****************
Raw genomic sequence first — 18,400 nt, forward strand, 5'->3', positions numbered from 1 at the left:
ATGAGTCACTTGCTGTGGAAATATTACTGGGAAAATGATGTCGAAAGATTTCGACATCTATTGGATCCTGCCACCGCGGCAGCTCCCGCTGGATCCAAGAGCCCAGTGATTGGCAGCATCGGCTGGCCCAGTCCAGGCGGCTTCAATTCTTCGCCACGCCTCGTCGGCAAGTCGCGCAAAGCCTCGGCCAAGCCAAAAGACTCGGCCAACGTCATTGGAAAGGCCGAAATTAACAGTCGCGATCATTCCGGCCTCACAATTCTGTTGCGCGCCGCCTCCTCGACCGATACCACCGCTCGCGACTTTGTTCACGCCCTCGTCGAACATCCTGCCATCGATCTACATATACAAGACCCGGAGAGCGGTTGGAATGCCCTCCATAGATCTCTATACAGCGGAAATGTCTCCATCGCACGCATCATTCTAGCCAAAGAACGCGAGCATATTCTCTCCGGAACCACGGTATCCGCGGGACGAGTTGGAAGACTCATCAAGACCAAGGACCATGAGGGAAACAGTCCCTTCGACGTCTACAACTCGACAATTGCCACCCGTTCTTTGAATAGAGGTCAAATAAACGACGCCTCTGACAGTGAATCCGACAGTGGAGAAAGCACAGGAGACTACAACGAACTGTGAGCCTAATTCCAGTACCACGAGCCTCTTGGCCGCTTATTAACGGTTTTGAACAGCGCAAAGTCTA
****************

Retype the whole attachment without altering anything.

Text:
Raw genomic sequence first — 18,400 nt, forward strand, 5'->3', positions numbered from 1 at the left:
ATGAGTCACTTGCTGTGGAAATATTACTGGGAAAATGATGTCGAAAGATTTCGACATCTATTGGATCCTGCCACCGCGGCAGCTCCCGCTGGATCCAAGAGCCCAGTGATTGGCAGCATCGGCTGGCCCAGTCCAGGCGGCTTCAATTCTTCGCCACGCCTCGTCGGCAAGTCGCGCAAAGCCTCGGCCAAGCCAAAAGACTCGGCCAACGTCATTGGAAAGGCCGAAATTAACAGTCGCGATCATTCCGGCCTCACAATTCTGTTGCGCGCCGCCTCCTCGACCGATACCACCGCTCGCGACTTTGTTCACGCCCTCGTCGAACATCCTGCCATCGATCTACATATACAAGACCCGGAGAGCGGTTGGAATGCCCTCCATAGATCTCTATACAGCGGAAATGTCTCCATCGCACGCATCATTCTAGCCAAAGAACGCGAGCATATTCTCTCCGGAACCACGGTATCCGCGGGACGAGTTGGAAGACTCATCAAGACCAAGGACCATGAGGGAAACAGTCCCTTCGACGTCTACAACTCGACAATTGCCACCCGTTCTTTGAATAGAGGTCAAATAAACGACGCCTCTGACAGTGAATCCGACAGTGGAGAAAGCACAGGAGACTACAACGAACTGTGAGCCTAATTCCAGTACCACGAGCCTCTTGGCCGCTTATTAACGGTTTTGAACAGCGCAAAGTCTA